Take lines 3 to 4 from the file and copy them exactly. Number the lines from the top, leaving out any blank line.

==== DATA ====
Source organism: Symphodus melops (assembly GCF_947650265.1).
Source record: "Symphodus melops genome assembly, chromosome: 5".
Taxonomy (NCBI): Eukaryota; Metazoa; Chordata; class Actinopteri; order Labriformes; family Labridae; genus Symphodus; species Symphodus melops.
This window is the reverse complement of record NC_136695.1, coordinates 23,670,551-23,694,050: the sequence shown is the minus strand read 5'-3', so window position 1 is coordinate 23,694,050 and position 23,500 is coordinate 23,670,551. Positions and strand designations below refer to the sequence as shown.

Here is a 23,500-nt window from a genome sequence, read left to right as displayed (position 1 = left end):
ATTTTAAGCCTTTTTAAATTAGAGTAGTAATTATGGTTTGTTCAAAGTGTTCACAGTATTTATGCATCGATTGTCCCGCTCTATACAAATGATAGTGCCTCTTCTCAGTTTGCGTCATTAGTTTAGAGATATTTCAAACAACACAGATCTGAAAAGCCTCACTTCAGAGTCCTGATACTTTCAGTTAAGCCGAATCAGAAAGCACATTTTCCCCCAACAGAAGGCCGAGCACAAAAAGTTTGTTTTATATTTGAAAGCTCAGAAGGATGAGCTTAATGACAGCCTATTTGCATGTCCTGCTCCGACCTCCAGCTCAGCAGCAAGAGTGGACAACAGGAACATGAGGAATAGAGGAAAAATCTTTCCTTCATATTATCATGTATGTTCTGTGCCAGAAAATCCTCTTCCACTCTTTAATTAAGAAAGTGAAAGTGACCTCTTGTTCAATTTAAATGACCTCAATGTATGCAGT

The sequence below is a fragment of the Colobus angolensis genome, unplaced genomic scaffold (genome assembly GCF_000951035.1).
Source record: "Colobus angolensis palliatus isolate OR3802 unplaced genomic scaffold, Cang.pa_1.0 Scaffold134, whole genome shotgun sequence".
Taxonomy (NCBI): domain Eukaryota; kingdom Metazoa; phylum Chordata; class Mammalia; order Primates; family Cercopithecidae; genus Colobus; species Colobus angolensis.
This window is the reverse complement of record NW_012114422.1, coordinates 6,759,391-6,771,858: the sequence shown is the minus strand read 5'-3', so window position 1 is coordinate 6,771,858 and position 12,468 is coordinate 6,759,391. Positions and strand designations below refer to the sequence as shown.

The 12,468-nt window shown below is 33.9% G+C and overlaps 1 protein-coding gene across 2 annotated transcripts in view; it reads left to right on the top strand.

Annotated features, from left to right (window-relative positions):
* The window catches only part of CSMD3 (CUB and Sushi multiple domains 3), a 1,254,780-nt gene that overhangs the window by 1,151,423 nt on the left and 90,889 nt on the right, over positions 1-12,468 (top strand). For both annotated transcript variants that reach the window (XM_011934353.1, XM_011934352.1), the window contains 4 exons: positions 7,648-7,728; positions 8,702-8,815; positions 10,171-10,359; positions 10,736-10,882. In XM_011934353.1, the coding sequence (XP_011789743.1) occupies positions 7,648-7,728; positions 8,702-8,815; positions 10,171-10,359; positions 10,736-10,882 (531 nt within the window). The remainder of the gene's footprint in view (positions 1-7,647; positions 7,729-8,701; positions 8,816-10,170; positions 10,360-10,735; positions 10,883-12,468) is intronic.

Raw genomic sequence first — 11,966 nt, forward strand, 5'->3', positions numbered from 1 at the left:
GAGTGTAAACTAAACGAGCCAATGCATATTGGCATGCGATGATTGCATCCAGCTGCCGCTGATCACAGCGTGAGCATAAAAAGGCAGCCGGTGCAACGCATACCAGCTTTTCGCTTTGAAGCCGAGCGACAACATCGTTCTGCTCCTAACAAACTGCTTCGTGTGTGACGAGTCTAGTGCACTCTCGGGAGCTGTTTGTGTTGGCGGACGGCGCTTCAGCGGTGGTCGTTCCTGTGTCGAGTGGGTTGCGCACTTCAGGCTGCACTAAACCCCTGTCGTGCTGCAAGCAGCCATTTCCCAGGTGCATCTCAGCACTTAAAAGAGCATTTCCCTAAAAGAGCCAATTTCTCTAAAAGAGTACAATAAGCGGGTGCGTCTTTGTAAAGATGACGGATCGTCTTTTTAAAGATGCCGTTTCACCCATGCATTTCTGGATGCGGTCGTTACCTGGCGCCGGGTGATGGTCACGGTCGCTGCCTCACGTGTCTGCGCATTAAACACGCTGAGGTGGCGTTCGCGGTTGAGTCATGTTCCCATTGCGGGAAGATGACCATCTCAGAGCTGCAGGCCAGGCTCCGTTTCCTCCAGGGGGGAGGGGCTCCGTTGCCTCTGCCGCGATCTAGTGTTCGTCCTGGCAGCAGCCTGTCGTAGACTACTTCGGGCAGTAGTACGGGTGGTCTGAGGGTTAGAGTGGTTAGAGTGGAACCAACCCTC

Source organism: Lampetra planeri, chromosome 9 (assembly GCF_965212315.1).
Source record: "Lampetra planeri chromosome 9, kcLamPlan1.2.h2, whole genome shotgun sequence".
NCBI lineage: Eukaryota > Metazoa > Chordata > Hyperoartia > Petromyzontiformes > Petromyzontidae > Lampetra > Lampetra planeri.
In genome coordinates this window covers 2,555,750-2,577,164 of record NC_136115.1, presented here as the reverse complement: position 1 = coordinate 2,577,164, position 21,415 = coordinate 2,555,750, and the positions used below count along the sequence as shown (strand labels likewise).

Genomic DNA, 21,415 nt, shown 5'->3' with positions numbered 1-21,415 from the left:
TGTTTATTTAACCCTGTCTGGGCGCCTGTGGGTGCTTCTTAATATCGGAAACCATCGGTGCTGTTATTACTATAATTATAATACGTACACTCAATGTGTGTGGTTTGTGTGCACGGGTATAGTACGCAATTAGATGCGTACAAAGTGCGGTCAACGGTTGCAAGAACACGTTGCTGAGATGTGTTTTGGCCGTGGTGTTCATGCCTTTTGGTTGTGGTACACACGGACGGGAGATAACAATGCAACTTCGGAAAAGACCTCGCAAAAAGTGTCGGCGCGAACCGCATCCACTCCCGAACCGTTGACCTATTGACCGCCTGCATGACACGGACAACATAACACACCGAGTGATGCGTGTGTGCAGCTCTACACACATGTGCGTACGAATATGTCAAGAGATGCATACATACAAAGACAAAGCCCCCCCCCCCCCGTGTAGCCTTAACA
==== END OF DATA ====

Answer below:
Taxonomy (NCBI): Eukaryota; Metazoa; Chordata; class Actinopteri; order Labriformes; family Labridae; genus Symphodus; species Symphodus melops.
This window is the reverse complement of record NC_136695.1, coordinates 23,670,551-23,694,050: the sequence shown is the minus strand read 5'-3', so window position 1 is coordinate 23,694,050 and position 23,500 is coordinate 23,670,551. Positions and strand designations below refer to the sequence as shown.